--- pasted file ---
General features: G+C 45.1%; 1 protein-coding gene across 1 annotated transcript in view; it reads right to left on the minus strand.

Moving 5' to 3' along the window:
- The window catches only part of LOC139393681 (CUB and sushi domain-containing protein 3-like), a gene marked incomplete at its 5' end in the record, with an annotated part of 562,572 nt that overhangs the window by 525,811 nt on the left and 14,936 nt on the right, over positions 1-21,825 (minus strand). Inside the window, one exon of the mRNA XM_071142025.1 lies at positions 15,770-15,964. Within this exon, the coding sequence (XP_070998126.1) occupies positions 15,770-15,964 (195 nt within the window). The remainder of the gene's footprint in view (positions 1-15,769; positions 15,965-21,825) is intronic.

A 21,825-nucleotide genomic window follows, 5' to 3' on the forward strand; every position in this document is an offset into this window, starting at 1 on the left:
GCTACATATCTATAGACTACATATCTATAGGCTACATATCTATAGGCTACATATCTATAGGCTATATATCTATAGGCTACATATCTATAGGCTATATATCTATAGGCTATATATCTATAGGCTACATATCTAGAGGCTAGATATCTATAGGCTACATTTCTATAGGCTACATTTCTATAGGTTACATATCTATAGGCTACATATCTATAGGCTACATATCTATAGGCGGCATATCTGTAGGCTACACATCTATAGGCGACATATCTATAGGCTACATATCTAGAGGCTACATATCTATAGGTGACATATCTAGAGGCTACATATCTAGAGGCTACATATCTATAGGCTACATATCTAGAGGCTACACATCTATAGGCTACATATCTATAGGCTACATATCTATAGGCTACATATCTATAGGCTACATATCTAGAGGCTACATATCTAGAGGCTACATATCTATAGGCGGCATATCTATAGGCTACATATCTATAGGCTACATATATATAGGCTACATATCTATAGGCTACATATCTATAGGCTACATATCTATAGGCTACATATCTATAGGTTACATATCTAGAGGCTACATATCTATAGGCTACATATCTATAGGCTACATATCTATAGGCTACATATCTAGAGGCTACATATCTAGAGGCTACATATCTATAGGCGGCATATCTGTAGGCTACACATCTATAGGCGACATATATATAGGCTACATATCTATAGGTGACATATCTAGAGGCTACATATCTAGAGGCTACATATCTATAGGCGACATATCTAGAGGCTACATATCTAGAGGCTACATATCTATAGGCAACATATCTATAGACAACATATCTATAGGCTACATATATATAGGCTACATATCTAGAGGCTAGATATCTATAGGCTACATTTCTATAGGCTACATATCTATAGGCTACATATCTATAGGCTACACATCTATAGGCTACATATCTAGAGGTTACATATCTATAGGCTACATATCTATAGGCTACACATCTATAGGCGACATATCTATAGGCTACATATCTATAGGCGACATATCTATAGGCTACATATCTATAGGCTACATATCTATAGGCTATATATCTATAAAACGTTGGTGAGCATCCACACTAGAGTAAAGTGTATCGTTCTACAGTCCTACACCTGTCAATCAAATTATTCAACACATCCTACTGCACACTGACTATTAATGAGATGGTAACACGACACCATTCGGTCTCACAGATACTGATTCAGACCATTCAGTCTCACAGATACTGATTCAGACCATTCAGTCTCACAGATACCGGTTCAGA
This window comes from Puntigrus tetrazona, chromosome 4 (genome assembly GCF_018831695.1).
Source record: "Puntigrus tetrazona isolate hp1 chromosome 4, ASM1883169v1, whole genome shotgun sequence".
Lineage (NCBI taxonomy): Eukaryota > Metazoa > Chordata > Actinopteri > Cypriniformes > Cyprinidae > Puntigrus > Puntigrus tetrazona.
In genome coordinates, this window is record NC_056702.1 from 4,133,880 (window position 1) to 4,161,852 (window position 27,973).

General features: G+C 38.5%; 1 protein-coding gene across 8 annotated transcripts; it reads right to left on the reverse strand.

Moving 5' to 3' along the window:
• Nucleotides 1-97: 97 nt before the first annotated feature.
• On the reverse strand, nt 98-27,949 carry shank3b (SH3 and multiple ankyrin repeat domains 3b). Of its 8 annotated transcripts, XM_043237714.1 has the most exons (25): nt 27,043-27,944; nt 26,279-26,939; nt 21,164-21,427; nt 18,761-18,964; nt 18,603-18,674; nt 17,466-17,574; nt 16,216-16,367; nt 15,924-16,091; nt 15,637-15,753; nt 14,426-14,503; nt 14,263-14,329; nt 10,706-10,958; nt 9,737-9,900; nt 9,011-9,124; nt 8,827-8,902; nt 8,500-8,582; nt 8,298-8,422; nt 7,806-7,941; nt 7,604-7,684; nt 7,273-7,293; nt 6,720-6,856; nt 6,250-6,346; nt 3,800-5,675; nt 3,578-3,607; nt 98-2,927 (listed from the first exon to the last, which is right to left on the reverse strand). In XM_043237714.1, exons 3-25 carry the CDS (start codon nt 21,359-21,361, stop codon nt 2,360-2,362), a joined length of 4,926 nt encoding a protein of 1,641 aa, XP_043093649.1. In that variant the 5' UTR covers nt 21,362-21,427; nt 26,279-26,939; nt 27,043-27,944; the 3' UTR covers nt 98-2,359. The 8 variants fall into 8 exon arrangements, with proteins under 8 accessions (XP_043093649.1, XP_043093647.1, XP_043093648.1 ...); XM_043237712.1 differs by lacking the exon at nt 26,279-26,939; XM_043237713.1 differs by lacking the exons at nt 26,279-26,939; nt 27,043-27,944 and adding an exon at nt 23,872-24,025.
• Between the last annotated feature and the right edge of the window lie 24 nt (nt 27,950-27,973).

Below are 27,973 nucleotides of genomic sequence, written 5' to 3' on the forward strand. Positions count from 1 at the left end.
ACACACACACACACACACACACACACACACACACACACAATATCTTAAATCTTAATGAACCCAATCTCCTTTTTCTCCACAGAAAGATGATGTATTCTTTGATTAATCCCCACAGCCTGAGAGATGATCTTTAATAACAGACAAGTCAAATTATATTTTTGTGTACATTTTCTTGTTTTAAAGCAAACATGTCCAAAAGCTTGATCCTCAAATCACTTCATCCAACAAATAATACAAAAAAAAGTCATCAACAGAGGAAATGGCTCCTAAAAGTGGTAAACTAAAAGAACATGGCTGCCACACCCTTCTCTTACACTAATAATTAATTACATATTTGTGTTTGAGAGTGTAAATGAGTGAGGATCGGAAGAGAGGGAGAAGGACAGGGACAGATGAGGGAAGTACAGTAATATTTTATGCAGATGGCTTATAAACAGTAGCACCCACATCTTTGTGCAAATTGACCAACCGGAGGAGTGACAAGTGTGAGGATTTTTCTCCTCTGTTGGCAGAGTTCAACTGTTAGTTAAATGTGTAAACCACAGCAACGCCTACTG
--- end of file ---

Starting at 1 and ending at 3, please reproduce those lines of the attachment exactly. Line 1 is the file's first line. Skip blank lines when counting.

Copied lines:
General features: G+C 45.1%; 1 protein-coding gene across 1 annotated transcript in view; it reads right to left on the minus strand.

Moving 5' to 3' along the window:
- The window catches only part of LOC139393681 (CUB and sushi domain-containing protein 3-like), a gene marked incomplete at its 5' end in the record, with an annotated part of 562,572 nt that overhangs the window by 525,811 nt on the left and 14,936 nt on the right, over positions 1-21,825 (minus strand). Inside the window, one exon of the mRNA XM_071142025.1 lies at positions 15,770-15,964. Within this exon, the coding sequence (XP_070998126.1) occupies positions 15,770-15,964 (195 nt within the window). The remainder of the gene's footprint in view (positions 1-15,769; positions 15,965-21,825) is intronic.